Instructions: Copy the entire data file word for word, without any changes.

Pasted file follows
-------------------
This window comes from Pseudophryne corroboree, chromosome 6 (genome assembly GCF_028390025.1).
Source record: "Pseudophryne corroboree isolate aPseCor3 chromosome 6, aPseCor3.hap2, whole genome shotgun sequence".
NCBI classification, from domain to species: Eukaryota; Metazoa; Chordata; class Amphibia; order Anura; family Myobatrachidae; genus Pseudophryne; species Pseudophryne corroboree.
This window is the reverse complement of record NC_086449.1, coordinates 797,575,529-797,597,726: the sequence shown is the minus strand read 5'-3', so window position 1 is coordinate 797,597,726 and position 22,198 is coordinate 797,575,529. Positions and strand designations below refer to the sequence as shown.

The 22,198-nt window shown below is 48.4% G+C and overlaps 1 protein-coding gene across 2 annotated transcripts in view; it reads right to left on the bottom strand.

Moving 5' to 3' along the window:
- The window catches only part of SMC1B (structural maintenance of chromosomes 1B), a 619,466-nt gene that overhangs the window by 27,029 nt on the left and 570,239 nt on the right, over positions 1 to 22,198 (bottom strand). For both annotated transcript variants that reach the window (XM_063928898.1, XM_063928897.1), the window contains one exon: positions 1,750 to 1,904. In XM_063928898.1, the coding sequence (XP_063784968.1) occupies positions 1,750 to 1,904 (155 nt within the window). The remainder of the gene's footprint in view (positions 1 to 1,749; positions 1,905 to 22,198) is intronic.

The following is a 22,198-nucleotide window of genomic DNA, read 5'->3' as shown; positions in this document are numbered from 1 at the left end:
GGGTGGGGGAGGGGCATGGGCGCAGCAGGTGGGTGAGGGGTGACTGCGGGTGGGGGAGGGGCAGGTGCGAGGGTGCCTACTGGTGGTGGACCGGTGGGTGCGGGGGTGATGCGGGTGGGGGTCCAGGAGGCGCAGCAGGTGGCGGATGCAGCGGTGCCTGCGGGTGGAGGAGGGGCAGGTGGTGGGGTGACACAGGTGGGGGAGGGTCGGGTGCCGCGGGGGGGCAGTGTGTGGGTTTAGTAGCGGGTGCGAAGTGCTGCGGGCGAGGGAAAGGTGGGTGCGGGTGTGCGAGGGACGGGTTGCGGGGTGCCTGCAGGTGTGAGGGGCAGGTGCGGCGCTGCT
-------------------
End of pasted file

This window comes from Pseudophryne corroboree, chromosome 6 (genome assembly GCF_028390025.1).
Source record: "Pseudophryne corroboree isolate aPseCor3 chromosome 6, aPseCor3.hap2, whole genome shotgun sequence".
NCBI classification, from domain to species: Eukaryota; Metazoa; Chordata; class Amphibia; order Anura; family Myobatrachidae; genus Pseudophryne; species Pseudophryne corroboree.
This window is the reverse complement of record NC_086449.1, coordinates 797,575,529-797,597,726: the sequence shown is the minus strand read 5'-3', so window position 1 is coordinate 797,597,726 and position 22,198 is coordinate 797,575,529. Positions and strand designations below refer to the sequence as shown.

The 22,198-nt window shown below is 48.4% G+C and overlaps 1 protein-coding gene across 2 annotated transcripts in view; it reads right to left on the bottom strand.

Moving 5' to 3' along the window:
- The window catches only part of SMC1B (structural maintenance of chromosomes 1B), a 619,466-nt gene that overhangs the window by 27,029 nt on the left and 570,239 nt on the right, over positions 1 to 22,198 (bottom strand). For both annotated transcript variants that reach the window (XM_063928898.1, XM_063928897.1), the window contains one exon: positions 1,750 to 1,904. In XM_063928898.1, the coding sequence (XP_063784968.1) occupies positions 1,750 to 1,904 (155 nt within the window). The remainder of the gene's footprint in view (positions 1 to 1,749; positions 1,905 to 22,198) is intronic.

The following is a 22,198-nucleotide window of genomic DNA, read 5'->3' as shown; positions in this document are numbered from 1 at the left end:
GGGTGGGGGAGGGGCATGGGCGCAGCAGGTGGGTGAGGGGTGACTGCGGGTGGGGGAGGGGCAGGTGCGAGGGTGCCTACTGGTGGTGGACCGGTGGGTGCGGGGGTGATGCGGGTGGGGGTCCAGGAGGCGCAGCAGGTGGCGGATGCAGCGGTGCCTGCGGGTGGAGGAGGGGCAGGTGGTGGGGTGACACAGGTGGGGGAGGGTCGGGTGCCGCGGGGGGGCAGTGTGTGGGTTTAGTAGCGGGTGCGAAGTGCTGCGGGCGAGGGAAAGGTGGGTGCGGGTGTGCGAGGGACGGGTTGCGGGGTGCCTGCAGGTGTGAGGGGCAGGTGCGGCGCTGCT